Monday, May 11, 2009

"Knowing For Sure"

I seemed to be interested in how we know things.

There’s a name for that inquiry – epistemology – which, according to my dictionary, is “a branch of philosophy that investigates the origin, nature, methods, and limits of human knowledge.” People have been curious about how we know things for some time, going at least as far back as Aristotle.

Pursuing this interest, I sign up for a philosophy class at UCLA Extension. Skepticism and Rationality. And you know what? It turns out that wasn’t exactly what I was interested in. The class offered varying theories on the mechanical process of how we know things, which while interesting to a point was not quite the itch that I was looking to scratch.

Taking that wrong turn, however, helped me discover what I was really interested in, which was not how we know things, but something slightly different. That being:

How do we know what we know is true?

We are told a lot of things in our lives. By our parents, our peers, some expert says, “Believe this!” But that’s just stuff. Stuff that comes at us and we take it in, and we store it away. The question is, how do we know for sure whether any of that stuff we took in and stored away, and started thinking of as the truth, and after a while it became the truth, out of habit if for no other reason, how do know if any of that stuff

Is actually true?

I remember precisely when my interest in this subject kicked into gear. I was sitting at home, perusing TV Guide, my reading matter of choice for, maybe, my life, till they went to the larger format, at which point it started looking too much like Us Weekly and I quit.

I was about thirty, and had just gotten contact lenses for the first time. Before that, I wore thick bifocals, the residue of some cataract surgery, which I’d undergone when I was two. (Imagine that. A two year-old exposed to the shocking brightness of an Operating Room. That’s probably why I flinch when they turn on the lights at ballgames.)

When you get contacts, you’re supposed to gradually build up the “wearing time.” For the first week or so, you keep them in a few hours, then you take them out and switch back to your glasses. One day, when I hit the “switching point”, I happened to be leafing through TV Guide, maybe wrestling with the Crossword Puzzle. Following instructions, I removed my contacts, put on my bifocals, and returned to my TV Guide.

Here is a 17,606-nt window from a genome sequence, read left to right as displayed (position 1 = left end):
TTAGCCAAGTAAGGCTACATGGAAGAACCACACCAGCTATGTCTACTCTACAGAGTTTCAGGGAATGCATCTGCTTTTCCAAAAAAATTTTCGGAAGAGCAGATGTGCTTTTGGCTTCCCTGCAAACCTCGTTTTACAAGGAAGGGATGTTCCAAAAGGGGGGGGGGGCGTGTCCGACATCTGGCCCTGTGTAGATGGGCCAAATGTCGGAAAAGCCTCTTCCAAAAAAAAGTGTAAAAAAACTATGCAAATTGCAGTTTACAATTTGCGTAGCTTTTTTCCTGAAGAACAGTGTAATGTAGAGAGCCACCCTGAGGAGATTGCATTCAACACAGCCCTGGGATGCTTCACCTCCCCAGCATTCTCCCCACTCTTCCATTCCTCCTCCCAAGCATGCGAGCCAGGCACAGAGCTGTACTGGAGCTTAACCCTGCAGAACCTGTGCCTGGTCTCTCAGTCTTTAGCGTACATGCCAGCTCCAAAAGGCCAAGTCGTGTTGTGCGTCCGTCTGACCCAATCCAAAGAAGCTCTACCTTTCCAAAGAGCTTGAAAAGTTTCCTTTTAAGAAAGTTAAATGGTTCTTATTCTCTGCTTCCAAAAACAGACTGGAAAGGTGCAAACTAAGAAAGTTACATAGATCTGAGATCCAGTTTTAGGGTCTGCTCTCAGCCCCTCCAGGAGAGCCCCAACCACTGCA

That’s when I noticed it.

For me, it was an insight rivaling Archimedes’ discovery of displacement when he overflowed his bathtub, though it required a lot fewer towels to clean up.

What had jumped to my attention was this:

When I was reading TV Guide wearing my contacts, the letters printed in the magazine were one size. But when I switched to my bifocals and went back to the TV Guide, I immediately discovered that the letters in the magazine had become


And I mean all of them.

I remember thinking at that moment,

“What the heck is going on?”

The letters themselves couldn’t have changed.

“Let’s all get smaller!”

Letters can’t do that.

I’m pretty sure nobody’d sneaked into my apartment while I was in the bathroom taking out my contacts, and, as a prank, replaced my TV Guide with the exact same issue but with littler print.

My eyesight hadn’t gotten worse in the intervening thirty seconds.

So what exactly had transpired?

(I was also intrigued by what size the letters in that TV Guide actually were? And more interesting still, did everybody who looked at them see them a little bit differently?)

If you’re older than, say, eight, there is probably no mystery in my “epiphany.” The size of the print in my TV Guide appeared to be altered due to a small but noticeable discrepancy between my bifocal prescription (slightly less powerful) and the prescription for my contact lenses. I’m no dummy. I was pretty much on to that right away. Though I do admit to some momentary bafflement.

My experience shook me up, bringing into question, in every arena, from sensory information to strongly held beliefs, the uncertain issue of certainty.

I mean, hey,

How do I know what I know is true

When I personally

Just saw the same thing

Two different ways?


A. Buck Short said...

I believe conservatives lambast this phenomenon as "optical relativism." Personally I take all my epistemological direction from Doug Henning.

bbot said...

Bayesian rationalists get really tetchy when you use the word "certain". Or in probability speak, something with a likelihood of 1.0. (100% likelihood)

Not the least, this is because it is impossible to achieve a posterior probability of 1.0, and also because it means that you are so confident in your certainty that there is no contrary evidence that can convince you otherwise.

If you believe x with a probability of 1; and the clouds rolled back and the voice of God thundered forth, saying, "Actually, x is false," then you would have to reply with, "Screw you, God. I am certain."

On the topic of epistemology, have a blog post concerning inferental distances or why scientists always start heaving great sighs when reporters ask them to explain their work, and keep it simple this time, egghead.

growingupartists said...

I like your Future of Humanity site, bbot. What's the difference then, between the future of humanity and the future of civilization. Link to post if that would be easier.

Shady Grove Eye Vision Care said...

Bifocals have an additional power on the bottom part of the lens to aid close focus in presbyopic people so they can see far and close with one lens.